A woman in her 90s has been pulled alive from a collapsed house in western Japan, 124 hours after the area was struck by a powerful earthquake that killed at least 126 people.
The resident of Suzu on the northern tip of the hard-hit Noto Peninsula had survived for more than five days after the 7.6 magnitude quake.
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Nationally broadcast news footage showed helmeted rescue workers covering the view of the area with blue plastic, with the woman not visible. Her condition was unclear.
Chances for survival drop sharply after the first 72 hours. About 200 people remain unaccounted for, according to authorities.
Among the 126 dead was a 5-year-old boy who had been recovering from injuries he suffered when boiling water spilled on him during the quake. His condition suddenly worsened and he died on Friday, according to authorities in Ishikawa Prefecture, which includes the Noto Peninsula.
Most of the deaths recorded so far have been in Wajima City, which is also in the north of the peninsula and was the site of a ferocious blaze, and in Suzu. More than 500 people have been injured, at least 27 of them seriously.
In Suzu, where dozens of homes lie in ruins, a dog barked while an AFP team filmed the cleanup operation, the signal of a grim discovery.
“Training for disaster rescue dogs begins with something similar to a game of hide-and-seek,” canine trainer Masayo Kikuchi told the news agency.
“Finally, they are trained to bark when seeing a person under the rubble.”
Houses containing any deaths that are discovered are being marked and left alone until a coroner can come with relatives to identify the body.
Continued aftershocks have threatened to bury more homes and block roads that are crucial for relief shipments. With rain and snow forecast for Sunday, officials warned that roads already buckled and cracked by the earthquake could collapse completely.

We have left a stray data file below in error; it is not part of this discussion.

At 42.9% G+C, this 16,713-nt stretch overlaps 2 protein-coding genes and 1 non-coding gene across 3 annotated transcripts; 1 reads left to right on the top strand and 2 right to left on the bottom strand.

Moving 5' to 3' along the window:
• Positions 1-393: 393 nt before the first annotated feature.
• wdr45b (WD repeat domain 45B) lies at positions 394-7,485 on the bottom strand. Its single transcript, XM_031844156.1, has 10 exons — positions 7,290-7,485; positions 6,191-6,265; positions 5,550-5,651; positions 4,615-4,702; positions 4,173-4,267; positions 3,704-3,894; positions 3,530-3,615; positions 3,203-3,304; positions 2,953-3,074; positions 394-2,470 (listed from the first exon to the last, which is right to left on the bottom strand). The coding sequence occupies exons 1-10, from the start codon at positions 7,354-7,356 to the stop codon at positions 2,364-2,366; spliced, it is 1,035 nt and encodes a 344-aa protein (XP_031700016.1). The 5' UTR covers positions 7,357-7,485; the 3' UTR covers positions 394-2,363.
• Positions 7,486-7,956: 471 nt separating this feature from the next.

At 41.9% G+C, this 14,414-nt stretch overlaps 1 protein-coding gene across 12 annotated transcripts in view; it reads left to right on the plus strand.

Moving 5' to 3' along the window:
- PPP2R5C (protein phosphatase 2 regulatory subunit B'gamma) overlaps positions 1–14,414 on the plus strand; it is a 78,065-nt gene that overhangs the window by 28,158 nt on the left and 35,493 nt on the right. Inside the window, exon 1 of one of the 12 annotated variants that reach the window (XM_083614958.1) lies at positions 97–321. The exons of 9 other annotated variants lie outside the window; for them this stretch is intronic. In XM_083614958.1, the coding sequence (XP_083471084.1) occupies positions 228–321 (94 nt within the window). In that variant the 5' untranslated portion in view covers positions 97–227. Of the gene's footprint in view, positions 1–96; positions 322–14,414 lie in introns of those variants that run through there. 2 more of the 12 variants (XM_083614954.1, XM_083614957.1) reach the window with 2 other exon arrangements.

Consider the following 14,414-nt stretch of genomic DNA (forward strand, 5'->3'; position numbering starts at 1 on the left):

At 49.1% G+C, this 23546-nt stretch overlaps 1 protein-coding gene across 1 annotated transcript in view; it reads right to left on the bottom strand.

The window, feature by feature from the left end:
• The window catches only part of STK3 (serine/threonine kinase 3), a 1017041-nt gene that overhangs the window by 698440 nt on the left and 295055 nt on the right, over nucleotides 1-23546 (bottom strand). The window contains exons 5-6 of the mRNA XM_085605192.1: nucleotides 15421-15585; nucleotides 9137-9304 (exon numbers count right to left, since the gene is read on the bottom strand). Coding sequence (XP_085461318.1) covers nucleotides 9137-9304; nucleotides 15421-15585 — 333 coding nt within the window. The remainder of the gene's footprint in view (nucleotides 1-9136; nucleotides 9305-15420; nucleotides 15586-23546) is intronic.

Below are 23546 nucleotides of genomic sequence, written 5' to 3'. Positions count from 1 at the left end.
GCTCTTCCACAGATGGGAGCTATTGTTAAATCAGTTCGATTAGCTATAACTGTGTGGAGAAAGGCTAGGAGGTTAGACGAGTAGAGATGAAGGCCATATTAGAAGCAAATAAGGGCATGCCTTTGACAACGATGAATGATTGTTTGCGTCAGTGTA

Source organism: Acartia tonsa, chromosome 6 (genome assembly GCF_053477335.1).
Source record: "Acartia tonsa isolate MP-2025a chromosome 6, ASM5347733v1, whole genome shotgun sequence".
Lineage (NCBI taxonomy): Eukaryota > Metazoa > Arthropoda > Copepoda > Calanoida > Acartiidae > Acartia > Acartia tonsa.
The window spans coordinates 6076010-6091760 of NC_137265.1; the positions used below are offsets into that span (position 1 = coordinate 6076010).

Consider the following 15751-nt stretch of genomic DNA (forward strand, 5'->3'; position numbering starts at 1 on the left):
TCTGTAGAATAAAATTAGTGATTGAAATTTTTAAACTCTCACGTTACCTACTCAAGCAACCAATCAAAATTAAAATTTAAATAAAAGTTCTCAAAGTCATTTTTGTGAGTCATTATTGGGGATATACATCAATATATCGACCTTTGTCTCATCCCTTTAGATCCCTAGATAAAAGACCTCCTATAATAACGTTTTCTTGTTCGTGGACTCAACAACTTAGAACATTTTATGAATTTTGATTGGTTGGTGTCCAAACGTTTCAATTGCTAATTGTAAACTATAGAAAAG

For Shiro Kokuda, 76, the house in Wajima where he grew up was spared but a nearby temple went up in flames and he was still looking for his friends at evacuation centres.
“It’s been really tough,” he said.
Along Japan’s coastline, power was gradually being restored but water remained in short supply.
Thousands of troops were flying and trucking in water, food and medicine to the more than 30,000 people who had evacuated to auditoriums, schools and other facilities.
The nationally-circulated Yomiuri newspaper reported that its aerial study had located more than 100 landslides in the area and some were blocking major roads.
Some communities, such as the coastal community of Shiromaru which was also hit by a tsunami, were still waiting for aid.
The wave, said to be several metres high, left a tangled mess of wooden, metal and plastic debris.
“The tsunami came from the cove of Shiromaru through the river and then ran up through the street,” said Toshio Sakashita, one of its roughly 100 residents.
“We have received no public support here. Look, the main street is still blocked due to the rubble, which has been left untouched,” the 69-year-old told AFP.
“We cannot live in our house any more,” 82-year-old Yukio Teraoka said as he and his wife cleared heavy, sodden sand from their wrecked home.